A few years ago, a student asked me where she could find the office of the head of the history department. I directed her to my office. When I returned later, I saw the same student waiting for me with a look of astonishment on her face.
“Are you the head of the history department?” she asked.
I assured her that I was.
In a tone of disbelief, she said that she had expected the head of the history department to be a poorly dressed, very old man.
The encounter exemplifies the attitude of today’s Arab students to history as an academic discipline. They see history as a narrative of the dead, a body with one foot in the grave, a sorry bundle of fantastic stories that have no part in a lifelong learning process.
I sense this attitude whenever, in an Arab setting, the discussion turns to history and its relevance to the world as it is experienced in the present. I trace it back to the way history is taught in schools and universities in Arab countries. I believe that the teaching of history has not been handled seriously in departments of history in Arab universities.
I present here a brief account of the way history has been taught in the Arab world in recent decades. I hope that publishing these observations may lead to discussion and new thinking about how history and the social sciences are taught.
As I see it, the teaching of history in Arab countries has gone through two main phases, which must be seen in the context of the growth of systems of public education in modern Arab states.
The first phase began in the 1950s. In this phase, the history of Arab societies was taught in the light of the ideals of pan-Arab nationalism represented by Nasser’s Egypt.
This view of history placed great emphasis on the Arab Revolt of 1916, when the Hashemite ruler of Mecca, Sharif Hussein, led an armed campaign against the ruling Ottoman empire with the goal of establishing an independent Arab kingdom from Aleppo to Yemen. This account was prominent in the teaching of history in public schools in Egypt, Syria and north Africa.
The history teaching in this phase was acutely sensitive to contemporary economic and political developments. In the age of the Cold War and the birth of the non-aligned movement, Arab history was taught in parallel with the history of surrounding civilizations and cultures.
The second phase is characterized by an emphasis on the history of the individual nation-state. This approach pays special attention to the development of political systems (for example, the Ba’ath republics in Syria and Iraq) and the history of ruling families (in the case of Morocco, Jordan and the Arabian monarchies).
In this phase we see a kind of retreat into the simple recitation of facts, with the scope for analysis or interpretation all but eliminated. This is where history starts to be seen negatively. As a result, young people have little interest in the importance of their own history, and are not aware of the contribution their civilization has made to the world as a whole.
At this time, institutions of higher education began to accept students with low grade point averages into history courses. (The same policy was applied to courses in other social science subjects, and humanities subjects such as Arabic and Islamic studies.) Degrees in these subjects came to be seen as useless in the job market. This is despite the fact that the study of subjects such as history, literature and religion enable a person to acquire understanding of the world and their place in it. These subjects contribute to a person’s identity in a way that is independent of allegiance to sect or social group.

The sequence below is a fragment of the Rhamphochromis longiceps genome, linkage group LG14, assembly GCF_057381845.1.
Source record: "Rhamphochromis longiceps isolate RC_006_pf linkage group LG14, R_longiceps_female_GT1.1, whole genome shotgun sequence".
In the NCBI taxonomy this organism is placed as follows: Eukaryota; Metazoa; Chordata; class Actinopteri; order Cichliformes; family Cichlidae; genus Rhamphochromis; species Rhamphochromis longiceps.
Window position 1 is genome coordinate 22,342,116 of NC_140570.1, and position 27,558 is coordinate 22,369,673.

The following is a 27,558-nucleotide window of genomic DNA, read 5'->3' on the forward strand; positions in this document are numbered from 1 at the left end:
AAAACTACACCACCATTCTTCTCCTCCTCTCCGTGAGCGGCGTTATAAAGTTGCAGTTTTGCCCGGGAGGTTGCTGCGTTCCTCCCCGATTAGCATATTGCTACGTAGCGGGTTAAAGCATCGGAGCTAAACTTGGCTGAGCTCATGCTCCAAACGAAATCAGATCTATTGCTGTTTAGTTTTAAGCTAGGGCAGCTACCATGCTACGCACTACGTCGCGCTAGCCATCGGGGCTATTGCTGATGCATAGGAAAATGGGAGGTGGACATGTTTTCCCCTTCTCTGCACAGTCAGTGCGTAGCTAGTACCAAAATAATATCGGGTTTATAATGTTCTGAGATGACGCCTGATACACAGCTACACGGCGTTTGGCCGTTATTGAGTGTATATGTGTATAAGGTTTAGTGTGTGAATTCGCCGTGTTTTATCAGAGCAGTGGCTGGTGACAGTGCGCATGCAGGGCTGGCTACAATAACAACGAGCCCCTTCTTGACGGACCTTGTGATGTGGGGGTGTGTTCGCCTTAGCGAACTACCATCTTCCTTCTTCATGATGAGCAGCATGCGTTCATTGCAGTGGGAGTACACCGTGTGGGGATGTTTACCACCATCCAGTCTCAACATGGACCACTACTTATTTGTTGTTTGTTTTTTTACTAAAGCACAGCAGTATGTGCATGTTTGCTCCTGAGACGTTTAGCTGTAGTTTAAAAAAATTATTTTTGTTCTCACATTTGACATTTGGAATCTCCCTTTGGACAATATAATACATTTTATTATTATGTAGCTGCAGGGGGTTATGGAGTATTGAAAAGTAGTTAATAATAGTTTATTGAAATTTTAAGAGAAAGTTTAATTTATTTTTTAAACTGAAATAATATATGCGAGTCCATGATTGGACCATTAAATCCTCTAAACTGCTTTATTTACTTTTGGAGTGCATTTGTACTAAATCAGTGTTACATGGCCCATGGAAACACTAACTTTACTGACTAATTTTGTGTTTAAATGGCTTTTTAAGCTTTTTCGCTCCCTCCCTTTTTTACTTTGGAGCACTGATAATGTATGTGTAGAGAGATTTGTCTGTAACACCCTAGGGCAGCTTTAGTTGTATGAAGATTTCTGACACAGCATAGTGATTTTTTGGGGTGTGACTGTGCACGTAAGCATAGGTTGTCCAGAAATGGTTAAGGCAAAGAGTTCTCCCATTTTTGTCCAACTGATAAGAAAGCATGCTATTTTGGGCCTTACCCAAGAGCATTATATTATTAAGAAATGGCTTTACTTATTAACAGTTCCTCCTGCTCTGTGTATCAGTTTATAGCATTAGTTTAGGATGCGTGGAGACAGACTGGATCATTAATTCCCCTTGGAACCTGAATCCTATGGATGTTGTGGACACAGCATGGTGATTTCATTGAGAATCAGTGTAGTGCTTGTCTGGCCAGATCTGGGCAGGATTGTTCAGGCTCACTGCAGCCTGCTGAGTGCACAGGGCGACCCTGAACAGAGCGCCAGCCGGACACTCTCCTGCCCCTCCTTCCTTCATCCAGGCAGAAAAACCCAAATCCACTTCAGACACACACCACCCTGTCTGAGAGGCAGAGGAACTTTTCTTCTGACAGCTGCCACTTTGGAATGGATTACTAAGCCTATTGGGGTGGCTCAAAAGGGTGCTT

The present emphasis of Arab higher education on producing suitable candidates for the job market has undermined the status of history as a discipline. Time, money and professional expertise are not devoted adequately to developing the skills of learning history, teaching history or conducting historical research.
In public schools (primary and secondary), history has become a mere component of social science. This demotion of history as an academic subject in schools has naturally resulted in a decline in interest in history as a subject to study at university.
Arab history in modern times has mostly been written by non-Arabs, and until the situation I have described above changes, it will continue to be written by non-Arabs. The history that is written this way will not necessarily reflect an Arab point of view.
It is no coincidence that one of the rare Arab intellectuals who has pushed against this trend (in the Anglophone world at least), the late Edward Said, was based in the west.
For this situation to change, societies and their governments must focus on genuine improvements in the quality of education and train students in the skills of independent study and thought. As things stand now, success in the study of history is the result of individual initiative, not institutional support. Without serious reform in the way the subject is taught, students will continue to see history as a subject of last resort.
Mahjoob Zweiri is associate professor and head of the Department of Humanities and Graduate Faculty in the Gulf Studies Program at Qatar University.